SAN FRANCISCO---Gender and ethnic diversity -- or lack thereof -- has become a boiler plate issue in the tech industry this year as many companies are starting to ramp up or even flaunt hiring goals to balance demographics in leadership and technical roles.
One strategy for achieving this balance is setting clear intentions and prioritizing them, according to Salesforce.com CEO Marc Benioff while speaking at the first Women's Leadership Summit, a one-day program on day three of the annual Dreamforce conference.
During a fireside chat with Re/code executive editor Kara Swisher, Benioff asserted Salesforce has made progress in hiring women and promoting equal pay, but he admitted that the tech giant waited too long.
"I wish we could rewind history to 16 and a half years ago," Benioff lamented. "When we set out our corporate principals, one of the mistakes we made was not taking any goals or initiatives around this. That was a huge mistake."
Salesforce.com co-founder Parker Harris concurred, stating frankly, "We need more women executives at Salesforce."
Benioff described his mindset when leaving Oracle after more than a decade to launch Salesforce, remarking, "I was coming out of a company where this was not an issue -- or not discussed."
"This was not part of the narrative," Benioff continued. "There was no discussion around women's issues, diversity issues, women in leadership."
When you have a big company, whether it be Salesforce, Apple or Microsoft, they must set examples to achieve progress, Benioff insisted, drawing comparisons between both Salesforce's ongoing philanthropic ethos and its newer agenda for women's leadership.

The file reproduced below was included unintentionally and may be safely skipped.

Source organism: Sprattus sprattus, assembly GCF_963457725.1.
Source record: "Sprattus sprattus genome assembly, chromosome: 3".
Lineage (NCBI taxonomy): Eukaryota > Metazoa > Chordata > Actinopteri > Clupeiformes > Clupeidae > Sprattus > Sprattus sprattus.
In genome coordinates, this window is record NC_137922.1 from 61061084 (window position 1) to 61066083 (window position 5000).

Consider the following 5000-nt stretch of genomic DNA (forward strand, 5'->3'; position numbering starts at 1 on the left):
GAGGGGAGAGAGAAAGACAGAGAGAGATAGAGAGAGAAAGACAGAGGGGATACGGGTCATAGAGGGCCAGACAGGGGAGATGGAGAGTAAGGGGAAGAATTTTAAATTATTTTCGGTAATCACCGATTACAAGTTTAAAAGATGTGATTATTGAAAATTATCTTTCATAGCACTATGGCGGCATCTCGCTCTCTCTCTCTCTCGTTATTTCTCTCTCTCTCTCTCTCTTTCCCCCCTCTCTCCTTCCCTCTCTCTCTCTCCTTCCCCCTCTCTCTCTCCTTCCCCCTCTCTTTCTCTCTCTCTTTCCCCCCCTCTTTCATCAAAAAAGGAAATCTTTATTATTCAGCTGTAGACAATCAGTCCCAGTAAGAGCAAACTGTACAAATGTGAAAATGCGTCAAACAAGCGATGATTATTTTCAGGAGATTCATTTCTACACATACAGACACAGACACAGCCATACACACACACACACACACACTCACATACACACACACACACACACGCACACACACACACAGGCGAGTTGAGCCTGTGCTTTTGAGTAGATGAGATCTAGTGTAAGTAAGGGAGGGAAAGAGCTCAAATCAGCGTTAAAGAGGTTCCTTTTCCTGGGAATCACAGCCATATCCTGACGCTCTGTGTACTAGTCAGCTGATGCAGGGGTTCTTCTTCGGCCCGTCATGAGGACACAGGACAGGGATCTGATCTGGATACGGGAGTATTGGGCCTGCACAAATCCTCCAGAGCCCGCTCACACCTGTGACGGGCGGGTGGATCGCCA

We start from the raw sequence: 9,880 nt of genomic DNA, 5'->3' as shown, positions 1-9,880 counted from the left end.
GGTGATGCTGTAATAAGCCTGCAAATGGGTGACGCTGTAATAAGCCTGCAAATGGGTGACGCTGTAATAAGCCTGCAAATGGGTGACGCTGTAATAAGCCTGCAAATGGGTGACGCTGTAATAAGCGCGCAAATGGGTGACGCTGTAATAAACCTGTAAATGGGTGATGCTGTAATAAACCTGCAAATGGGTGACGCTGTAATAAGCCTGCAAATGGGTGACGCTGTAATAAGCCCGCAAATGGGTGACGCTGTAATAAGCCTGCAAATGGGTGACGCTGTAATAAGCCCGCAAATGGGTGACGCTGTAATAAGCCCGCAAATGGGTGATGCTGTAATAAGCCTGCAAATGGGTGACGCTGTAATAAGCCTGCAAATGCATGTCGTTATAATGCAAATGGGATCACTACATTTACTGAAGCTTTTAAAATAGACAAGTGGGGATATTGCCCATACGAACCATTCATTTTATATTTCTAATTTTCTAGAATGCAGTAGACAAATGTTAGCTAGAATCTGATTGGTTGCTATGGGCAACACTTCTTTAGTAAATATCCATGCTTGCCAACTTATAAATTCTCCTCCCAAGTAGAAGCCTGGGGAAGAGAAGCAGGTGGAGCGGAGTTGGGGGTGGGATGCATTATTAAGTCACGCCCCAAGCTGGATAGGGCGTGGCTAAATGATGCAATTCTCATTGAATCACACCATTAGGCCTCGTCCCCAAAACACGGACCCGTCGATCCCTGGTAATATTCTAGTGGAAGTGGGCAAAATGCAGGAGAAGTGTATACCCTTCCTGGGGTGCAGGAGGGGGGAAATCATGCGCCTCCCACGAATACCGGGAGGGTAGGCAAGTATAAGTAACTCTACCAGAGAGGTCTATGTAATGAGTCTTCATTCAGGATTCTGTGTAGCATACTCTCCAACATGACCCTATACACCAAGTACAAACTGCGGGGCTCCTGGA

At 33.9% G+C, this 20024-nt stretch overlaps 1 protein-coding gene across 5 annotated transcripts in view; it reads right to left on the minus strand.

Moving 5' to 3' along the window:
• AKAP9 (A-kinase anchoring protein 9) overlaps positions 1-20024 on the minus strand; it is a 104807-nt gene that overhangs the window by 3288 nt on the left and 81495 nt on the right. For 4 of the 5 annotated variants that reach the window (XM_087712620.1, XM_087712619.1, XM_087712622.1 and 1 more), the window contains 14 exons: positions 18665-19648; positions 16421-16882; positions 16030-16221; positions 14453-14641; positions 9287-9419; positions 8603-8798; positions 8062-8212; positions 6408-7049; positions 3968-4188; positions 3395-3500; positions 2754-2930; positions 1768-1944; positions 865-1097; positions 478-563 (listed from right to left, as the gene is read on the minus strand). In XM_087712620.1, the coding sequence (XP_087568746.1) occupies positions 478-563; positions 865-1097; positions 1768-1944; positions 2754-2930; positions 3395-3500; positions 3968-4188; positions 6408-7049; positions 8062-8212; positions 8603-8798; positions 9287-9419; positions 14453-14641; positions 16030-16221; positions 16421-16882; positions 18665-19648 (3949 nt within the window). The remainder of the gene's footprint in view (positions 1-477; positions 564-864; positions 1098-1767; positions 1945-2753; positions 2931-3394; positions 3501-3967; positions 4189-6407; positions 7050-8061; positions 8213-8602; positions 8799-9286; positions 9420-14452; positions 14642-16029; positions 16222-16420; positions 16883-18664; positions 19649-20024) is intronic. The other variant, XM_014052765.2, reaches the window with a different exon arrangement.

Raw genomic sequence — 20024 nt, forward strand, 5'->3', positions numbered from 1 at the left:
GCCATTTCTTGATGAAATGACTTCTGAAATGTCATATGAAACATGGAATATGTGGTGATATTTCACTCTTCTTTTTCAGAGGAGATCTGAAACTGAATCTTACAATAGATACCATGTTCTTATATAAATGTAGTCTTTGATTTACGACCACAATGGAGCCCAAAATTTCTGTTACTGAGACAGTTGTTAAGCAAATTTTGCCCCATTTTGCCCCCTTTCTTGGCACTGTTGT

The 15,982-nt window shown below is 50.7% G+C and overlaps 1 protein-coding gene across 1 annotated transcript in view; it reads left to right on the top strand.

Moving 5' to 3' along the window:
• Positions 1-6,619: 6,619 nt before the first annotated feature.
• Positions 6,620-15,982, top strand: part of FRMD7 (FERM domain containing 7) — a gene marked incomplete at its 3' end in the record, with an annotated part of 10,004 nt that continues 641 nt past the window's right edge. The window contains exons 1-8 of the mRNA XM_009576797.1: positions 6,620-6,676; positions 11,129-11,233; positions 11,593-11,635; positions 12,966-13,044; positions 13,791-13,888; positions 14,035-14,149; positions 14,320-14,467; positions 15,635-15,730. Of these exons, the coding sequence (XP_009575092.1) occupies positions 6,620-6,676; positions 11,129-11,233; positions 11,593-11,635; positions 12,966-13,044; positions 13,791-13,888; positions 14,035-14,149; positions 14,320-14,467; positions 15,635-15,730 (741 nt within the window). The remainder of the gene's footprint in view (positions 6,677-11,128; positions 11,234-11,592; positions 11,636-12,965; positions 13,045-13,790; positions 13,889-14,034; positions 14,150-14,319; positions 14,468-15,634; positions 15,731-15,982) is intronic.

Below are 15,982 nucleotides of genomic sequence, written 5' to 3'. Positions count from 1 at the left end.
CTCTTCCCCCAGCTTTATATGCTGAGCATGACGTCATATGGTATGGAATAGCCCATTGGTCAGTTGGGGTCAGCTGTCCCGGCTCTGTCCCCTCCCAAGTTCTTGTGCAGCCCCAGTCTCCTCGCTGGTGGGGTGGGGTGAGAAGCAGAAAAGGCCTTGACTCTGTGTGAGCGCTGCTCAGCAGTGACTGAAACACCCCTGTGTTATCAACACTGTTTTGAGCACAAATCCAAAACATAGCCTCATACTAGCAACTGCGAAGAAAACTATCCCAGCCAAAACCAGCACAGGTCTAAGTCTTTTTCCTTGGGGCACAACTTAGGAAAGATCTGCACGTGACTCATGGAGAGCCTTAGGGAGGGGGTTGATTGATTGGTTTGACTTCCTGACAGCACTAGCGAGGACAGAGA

"We are mindful ahead of time when we are architecting our keynote up front," Benioff asserted, calling out the lack of women on stage at the most recent Apple event last week for the iPhone 6s and iPad Pro debuts.
Aside from the Women's Leadership Summit, spearheaded by Desk.com general manager Leyla Seka, Harris outlined some of the initiatives Salesforce is undertaking within the company to encourage gender diversity from the inside out, including a mentorship program partnering veterans with up-and-coming leaders.
"We need to do more," Harris said. "We can't solve all of Silicon Valley. We can only do something at Salesforce and then influence from there. That's a longer-term, macro problem we're trying to invest in."
Benioff stipulated that this is not just an "HR issue" but the responsibility of the CEO, explaining that just like product or business model objectives, diversity in hiring requires transformation and leaders who set values.
"That's the burden of leadership. What you prioritize is what you create," Benioff argued. Characterizing the tech industry as a relatively nascent one "started by men," Benioff noted industry haven't made the shift as aggressively as possible.
"As we've gotten more educated on this issue, it's clear as day," Benioff posited, reiterating workforce diversity can't be reduced to an issue discussed in HR or by journalists. Harris reflected he wished he had done this leadership program years ago but is optimistic to see it flourish throughout the company.
Although the hiring of minorities was not discussed as nearly in detail, Benioff stressed overall diversity is extremely important, but he highlighted gender diversity as a major focus where the company is making the most progress thus far.
"We're going to try to be the change we are seeking," Benioff promised. "We're going to be an example of great women's leadership in our industry."